The SEC has proudly announced that including a $22 million award on August 30, 2016, its whistleblower awards have surpassed $100 million. The news comes in the wake of two recent SEC enforcement proceedings against companies based on confidentiality and waiver language in employee severance agreements. Like two prior similar actions, the SEC has taken the position that restrictive language in confidentiality, waiver or settlement agreements with employees violates the anti-whistleblower rules adopted under Dodd-Frank.
Background – The Dodd-Frank Act Whistleblower Statute
The Dodd-Frank Act, enacted in July 2010, added Section 21F, “Whistleblower Incentives and Protection,” to the Securities Exchange Act of 1934 (“Exchange Act”). As stated in the original rule release, the purpose of the rule was “to encourage whistleblowers to report possible violations of the securities laws by providing financial incentives, prohibiting employment related retaliation, and providing various confidentiality guarantees.” Upon enactment of Section 21F, the SEC established the Office of the Whistleblower and created the SEC Whistleblower Program (“Whistleblower Program”).
The whistleblower regulations are comprised of Section 21F of the Exchange Act and Rules 21F-1 through 21F-17 promulgated thereunder. The bulk of the whistleblower regulations relate to the submission of original information leading to successful enforcement actions, and the eligibility, calculation and payment of awards to the whistleblower. The regulations also implement measures to protect the whistleblower from retaliatory actions.
Rule 21F-2, “Whistleblower status and retaliation protection,” defines a whistleblower as follows:
(a)(1) “You are a whistleblower if, alone or jointly with others, you provide the Commission with information pursuant to the procedures set forth in § 240.21F-9(a) of this chapter, and the information relates to a possible violation of the Federal securities laws (including any rules or regulations thereunder) that has occurred, is ongoing, or is about to occur. A whistleblower must be an individual. A company or another entity is not eligible to be a whistleblower.”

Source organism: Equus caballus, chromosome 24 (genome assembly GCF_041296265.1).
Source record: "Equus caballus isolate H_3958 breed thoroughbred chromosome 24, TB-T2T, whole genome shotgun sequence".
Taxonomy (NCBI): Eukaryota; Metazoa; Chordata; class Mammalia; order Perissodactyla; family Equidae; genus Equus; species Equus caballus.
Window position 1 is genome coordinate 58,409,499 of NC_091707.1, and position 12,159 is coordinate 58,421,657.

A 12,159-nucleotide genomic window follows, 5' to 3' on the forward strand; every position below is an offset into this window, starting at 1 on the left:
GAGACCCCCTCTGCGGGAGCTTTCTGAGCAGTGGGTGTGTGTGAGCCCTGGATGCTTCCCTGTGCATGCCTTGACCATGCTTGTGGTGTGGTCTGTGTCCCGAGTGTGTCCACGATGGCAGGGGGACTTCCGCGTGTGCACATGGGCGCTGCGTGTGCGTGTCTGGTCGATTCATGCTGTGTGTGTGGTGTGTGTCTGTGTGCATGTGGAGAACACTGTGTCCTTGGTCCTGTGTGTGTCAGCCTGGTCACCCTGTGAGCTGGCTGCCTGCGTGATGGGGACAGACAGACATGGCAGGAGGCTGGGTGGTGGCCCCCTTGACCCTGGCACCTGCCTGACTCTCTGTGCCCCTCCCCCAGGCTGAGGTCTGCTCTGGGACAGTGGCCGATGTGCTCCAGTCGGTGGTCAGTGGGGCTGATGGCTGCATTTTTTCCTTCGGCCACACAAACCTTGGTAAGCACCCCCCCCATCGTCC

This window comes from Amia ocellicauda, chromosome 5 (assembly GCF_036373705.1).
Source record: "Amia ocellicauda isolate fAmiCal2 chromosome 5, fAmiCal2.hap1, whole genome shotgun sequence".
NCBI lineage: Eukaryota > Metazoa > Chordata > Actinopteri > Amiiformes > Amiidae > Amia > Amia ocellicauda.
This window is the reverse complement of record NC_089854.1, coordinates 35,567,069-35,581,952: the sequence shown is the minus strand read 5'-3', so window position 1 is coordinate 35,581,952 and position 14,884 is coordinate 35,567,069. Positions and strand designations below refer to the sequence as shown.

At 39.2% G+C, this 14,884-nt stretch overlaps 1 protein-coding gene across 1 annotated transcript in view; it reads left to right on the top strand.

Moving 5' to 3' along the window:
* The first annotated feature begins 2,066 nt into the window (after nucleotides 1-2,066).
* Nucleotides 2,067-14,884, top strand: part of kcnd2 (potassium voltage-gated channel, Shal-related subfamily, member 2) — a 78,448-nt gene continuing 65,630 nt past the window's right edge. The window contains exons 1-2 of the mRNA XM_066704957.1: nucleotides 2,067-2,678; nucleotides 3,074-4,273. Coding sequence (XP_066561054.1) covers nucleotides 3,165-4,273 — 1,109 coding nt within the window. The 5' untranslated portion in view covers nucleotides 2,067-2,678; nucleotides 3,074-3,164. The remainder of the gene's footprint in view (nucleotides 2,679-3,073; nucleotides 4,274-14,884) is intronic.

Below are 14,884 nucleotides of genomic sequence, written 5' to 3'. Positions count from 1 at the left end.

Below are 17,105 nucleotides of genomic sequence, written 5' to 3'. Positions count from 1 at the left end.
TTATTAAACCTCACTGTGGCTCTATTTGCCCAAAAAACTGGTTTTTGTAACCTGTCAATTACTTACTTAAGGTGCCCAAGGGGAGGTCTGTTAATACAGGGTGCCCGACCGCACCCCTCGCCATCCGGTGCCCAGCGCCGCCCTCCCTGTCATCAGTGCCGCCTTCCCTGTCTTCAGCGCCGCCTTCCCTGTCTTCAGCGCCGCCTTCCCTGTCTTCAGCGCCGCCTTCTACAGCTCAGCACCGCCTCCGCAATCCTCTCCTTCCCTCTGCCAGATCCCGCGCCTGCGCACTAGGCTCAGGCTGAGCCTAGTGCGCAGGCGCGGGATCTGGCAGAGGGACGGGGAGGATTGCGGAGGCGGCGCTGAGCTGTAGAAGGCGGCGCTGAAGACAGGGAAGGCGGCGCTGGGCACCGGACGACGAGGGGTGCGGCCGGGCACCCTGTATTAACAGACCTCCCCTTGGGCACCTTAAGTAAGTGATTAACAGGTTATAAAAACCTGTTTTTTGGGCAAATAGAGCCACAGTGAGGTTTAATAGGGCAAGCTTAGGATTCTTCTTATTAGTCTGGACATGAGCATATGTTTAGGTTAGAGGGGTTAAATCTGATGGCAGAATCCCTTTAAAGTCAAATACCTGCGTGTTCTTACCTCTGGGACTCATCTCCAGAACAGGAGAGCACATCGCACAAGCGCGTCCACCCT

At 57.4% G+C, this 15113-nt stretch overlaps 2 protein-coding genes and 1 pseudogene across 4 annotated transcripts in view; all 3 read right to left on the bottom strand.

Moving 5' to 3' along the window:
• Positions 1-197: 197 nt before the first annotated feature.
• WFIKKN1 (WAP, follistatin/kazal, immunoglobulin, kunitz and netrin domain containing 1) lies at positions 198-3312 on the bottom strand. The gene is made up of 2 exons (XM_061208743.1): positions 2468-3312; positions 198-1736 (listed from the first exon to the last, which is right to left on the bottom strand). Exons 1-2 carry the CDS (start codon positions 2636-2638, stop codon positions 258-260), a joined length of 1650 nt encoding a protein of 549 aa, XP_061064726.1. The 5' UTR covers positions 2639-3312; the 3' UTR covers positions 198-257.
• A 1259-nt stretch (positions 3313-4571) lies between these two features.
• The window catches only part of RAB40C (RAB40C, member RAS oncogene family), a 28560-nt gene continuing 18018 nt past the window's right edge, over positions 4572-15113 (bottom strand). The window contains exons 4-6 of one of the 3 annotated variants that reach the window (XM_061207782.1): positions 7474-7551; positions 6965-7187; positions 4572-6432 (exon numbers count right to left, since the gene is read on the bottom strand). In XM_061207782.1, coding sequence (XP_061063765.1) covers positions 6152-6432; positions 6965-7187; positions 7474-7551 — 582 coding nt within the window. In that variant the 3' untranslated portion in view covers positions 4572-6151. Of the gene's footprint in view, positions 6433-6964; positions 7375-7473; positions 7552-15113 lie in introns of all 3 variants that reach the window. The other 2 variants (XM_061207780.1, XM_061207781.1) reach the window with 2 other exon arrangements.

(b) Prohibition against retaliation. (1) “[F]or purposes of the anti-retaliation protections…, you are a whistleblower if: (i) you possess a reasonable belief that the information you are providing relates to a possible securities law violation… that has occurred, is ongoing, or is about to occur, and; (ii) you provide that information in a manner described in Section 21F(h)(1)(A); (iii) The anti-retaliation protections apply whether or not you satisfy the requirements, procedures and conditions to qualify for an award.”
Rule 21F-17, “Staff communications with individuals reporting possible securities law violations,” which is the subject of the enforcement actions, provides:
(a) “No person may take any action to impede an individual from communicating directly with the Commission staff about a possible securities law violation, including enforcing, or threatening to enforce, a confidentiality agreement… with respect to such communications.”
The SEC brought two enforcement proceedings against companies during the month of August based on restrictive language in confidentiality and waiver provisions in employee severance agreements. The two new proceedings are similar to two prior proceedings based on the same issue. The SEC enforcement proceedings claim that the restrictive language acts as a method to stifle or retaliate against whistleblowers.
In early 2016, the SEC began issuing requests to companies for copies of confidentiality agreements, non-disclosure agreements, employment agreements, severance agreements and settlement agreements entered into with employees and former employees of the companies. The initiative specifically requested copies of documents since the enactment of the Dodd-Frank provisions that grant awards and protections for whistleblowers. The SEC was also asking for copies of company human resource policies, employee memos, training guides and any and all documents that discuss “whistleblowers” either directly or indirectly.
The SEC’s concern is that corporations are retaliating against potential whistleblowers and attempting to curb the whistleblowing incentives in the Dodd-Frank Act by providing detriments to employment in contracts and policies veiled as confidentiality protections. The Dodd-Frank Act directly prohibits retaliatory conduct by companies.